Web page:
Bitcoin right now is not really anonymous. While Bitcoin addresses aren’t necessarily linked to real-world identities, they can be. Monitoring the unencrypted peer-to-peer network, analysis of the public blockchain, and Know Your Customer (KYC) policy or Anti-Money Laundering (AML) regulation can reveal a lot about who’s using Bitcoin, and for what.
This is not great from a privacy perspective. Bitcoin users might not necessarily want the world to know where they spend their money, what they earn or how much they own, while businesses may not want to leak transaction details to competitors – to name some examples.
Additionally, bitcoins being traceable, possibly “tainted,” and potentially worth less than other bitcoins is at odds with fungibility. This could even challenge Bitcoin’s value proposition as money.
But there are potential solutions to increase privacy, and improve fungibility.
A solution that has been around for a while is CoinJoin.
At its heart, the Bitcoin protocol consists of transactions. All these transactions are completely public on the blockchain, which means that anyone can see which addresses sent bitcoins to which addresses. If some of these addresses are linked to real world identities, it can reveal who transacted with whom ‒ or what for. This is at odds with privacy and – in particular ‒ fungibility.
Additionally, each particular transaction spends one or several “inputs,” referring to the addresses bitcoins are sent from. (These inputs are spent to “outputs,” referring to the addresses bitcoins are sent to.) This poses another challenge to privacy and fungibility, since all input-addresses would typically belong to the same user: the sender of the transaction. If even one of all clustered input-addresses can be linked to a real-world identity, all of them are.
CoinJoin – proposed in 2013 by Bitcoin Core and Blockstream developer Gregory Maxwell – is designed to solve both these problems. It obfuscates the trail of bitcoins and breaks the assumption that all input-addresses belong to the same user.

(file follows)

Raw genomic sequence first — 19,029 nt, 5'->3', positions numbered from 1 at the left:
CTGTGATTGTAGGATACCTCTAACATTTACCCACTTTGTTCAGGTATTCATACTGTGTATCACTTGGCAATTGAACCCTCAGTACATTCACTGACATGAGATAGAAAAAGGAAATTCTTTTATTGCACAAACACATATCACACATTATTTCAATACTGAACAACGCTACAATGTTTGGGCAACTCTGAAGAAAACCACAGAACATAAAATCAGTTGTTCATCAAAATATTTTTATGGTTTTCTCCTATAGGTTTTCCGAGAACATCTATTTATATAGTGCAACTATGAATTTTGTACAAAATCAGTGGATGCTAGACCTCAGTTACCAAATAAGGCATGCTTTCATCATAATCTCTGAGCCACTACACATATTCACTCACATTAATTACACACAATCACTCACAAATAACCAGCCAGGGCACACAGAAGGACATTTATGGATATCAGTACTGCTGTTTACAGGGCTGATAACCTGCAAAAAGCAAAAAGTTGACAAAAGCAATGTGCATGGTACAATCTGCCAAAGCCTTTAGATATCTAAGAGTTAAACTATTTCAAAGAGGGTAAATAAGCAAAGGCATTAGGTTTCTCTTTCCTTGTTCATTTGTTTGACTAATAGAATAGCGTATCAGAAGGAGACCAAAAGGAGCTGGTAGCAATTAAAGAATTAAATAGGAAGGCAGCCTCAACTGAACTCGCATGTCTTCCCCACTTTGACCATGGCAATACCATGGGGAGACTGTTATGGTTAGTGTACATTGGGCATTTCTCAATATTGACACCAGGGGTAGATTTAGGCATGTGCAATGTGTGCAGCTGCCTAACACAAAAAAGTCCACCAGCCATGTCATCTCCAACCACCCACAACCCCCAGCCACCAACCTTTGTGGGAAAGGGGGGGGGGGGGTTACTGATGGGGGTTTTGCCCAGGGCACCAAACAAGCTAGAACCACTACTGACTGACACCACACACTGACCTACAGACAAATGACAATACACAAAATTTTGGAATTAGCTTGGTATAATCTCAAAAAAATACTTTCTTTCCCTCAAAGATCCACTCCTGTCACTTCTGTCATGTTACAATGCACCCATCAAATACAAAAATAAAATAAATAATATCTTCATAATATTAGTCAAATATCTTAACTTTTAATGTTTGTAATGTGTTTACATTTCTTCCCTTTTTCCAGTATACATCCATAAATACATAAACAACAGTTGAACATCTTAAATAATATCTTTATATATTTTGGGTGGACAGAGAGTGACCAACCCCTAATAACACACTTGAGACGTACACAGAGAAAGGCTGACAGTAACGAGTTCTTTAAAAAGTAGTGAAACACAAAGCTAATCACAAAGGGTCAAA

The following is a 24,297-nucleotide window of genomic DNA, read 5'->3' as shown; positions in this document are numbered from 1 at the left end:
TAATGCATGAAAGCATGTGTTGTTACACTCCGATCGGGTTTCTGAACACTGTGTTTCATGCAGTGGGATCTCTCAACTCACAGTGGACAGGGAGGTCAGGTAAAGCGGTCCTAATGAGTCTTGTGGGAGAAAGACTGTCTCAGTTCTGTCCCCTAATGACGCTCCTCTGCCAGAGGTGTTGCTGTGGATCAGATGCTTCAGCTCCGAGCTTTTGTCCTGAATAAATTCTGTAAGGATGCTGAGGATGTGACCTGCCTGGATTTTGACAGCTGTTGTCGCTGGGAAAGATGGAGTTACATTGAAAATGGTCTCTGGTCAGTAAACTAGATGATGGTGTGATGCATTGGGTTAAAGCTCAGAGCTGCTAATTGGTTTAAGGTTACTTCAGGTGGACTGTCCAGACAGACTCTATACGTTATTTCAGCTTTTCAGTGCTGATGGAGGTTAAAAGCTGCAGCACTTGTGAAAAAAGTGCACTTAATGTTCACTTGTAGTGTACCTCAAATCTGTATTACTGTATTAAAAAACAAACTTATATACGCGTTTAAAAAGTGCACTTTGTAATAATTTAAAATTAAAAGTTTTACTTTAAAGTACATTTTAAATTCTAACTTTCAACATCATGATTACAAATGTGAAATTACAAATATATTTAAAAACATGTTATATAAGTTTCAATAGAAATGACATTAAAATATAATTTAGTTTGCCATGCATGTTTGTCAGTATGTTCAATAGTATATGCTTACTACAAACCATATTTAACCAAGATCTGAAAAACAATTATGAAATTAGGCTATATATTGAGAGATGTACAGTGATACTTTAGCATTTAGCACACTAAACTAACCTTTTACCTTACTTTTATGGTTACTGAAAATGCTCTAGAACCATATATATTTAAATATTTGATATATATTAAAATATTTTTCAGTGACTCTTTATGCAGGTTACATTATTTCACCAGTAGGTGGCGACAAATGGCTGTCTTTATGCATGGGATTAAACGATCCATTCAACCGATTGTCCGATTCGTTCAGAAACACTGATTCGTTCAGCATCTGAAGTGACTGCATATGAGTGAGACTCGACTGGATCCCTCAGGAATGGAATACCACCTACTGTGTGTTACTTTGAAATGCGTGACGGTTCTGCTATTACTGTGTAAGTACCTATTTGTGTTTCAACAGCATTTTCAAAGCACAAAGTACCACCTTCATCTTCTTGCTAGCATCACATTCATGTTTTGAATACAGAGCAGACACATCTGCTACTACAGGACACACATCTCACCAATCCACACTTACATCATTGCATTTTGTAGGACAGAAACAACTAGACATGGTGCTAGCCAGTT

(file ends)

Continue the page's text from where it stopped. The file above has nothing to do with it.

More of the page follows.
The CoinJoin concept is fairly straightforward.
Essentially, CoinJoin lets multiple users combine all inputs and outputs from several transactions into a single, big transaction. This single transaction spends bitcoins from different addresses to different addresses – and since none of the sending addresses pay none of the receiving addresses specifically; there’s no link between any of them.
(This can be compared to a group of people who throw their cash together and go shopping. While everyone could make sure no one spends more than they should, the shoppers wouldn’t necessarily spend the exact bills they originally put into the shared wallet themselves.)
In Bitcoin, this can be accomplished perfectly securely. All inputs require a corresponding signature from their respective owner, while the content of a transaction cannot be changed after a signature is added. As such, participants of a CoinJoin transaction simply announce which inputs and outputs they want to include in the transaction, and sign the aggregate only if these inputs and outputs are correctly included. Once all participants have signed (and only once they have signed), the transaction is broadcast.
A key feature of CoinJoin: once the transaction is broadcast and included on the blockchain, there is no way of knowing which bitcoins went where; not even the recipients of the transaction will know from which addresses they got paid.
Additionally, CoinJoin improves privacy even of those who don’t use it at all. Since a combination of inputs no longer necessarily means that all of the input-addresses belong to the same user, clustering has become a less powerful analytics tool in general.
CoinJoin does not require any changes to the Bitcoin protocol, and there are several implementations of it already. The main difference between some of the versions out there is how the CoinJoin transaction is created.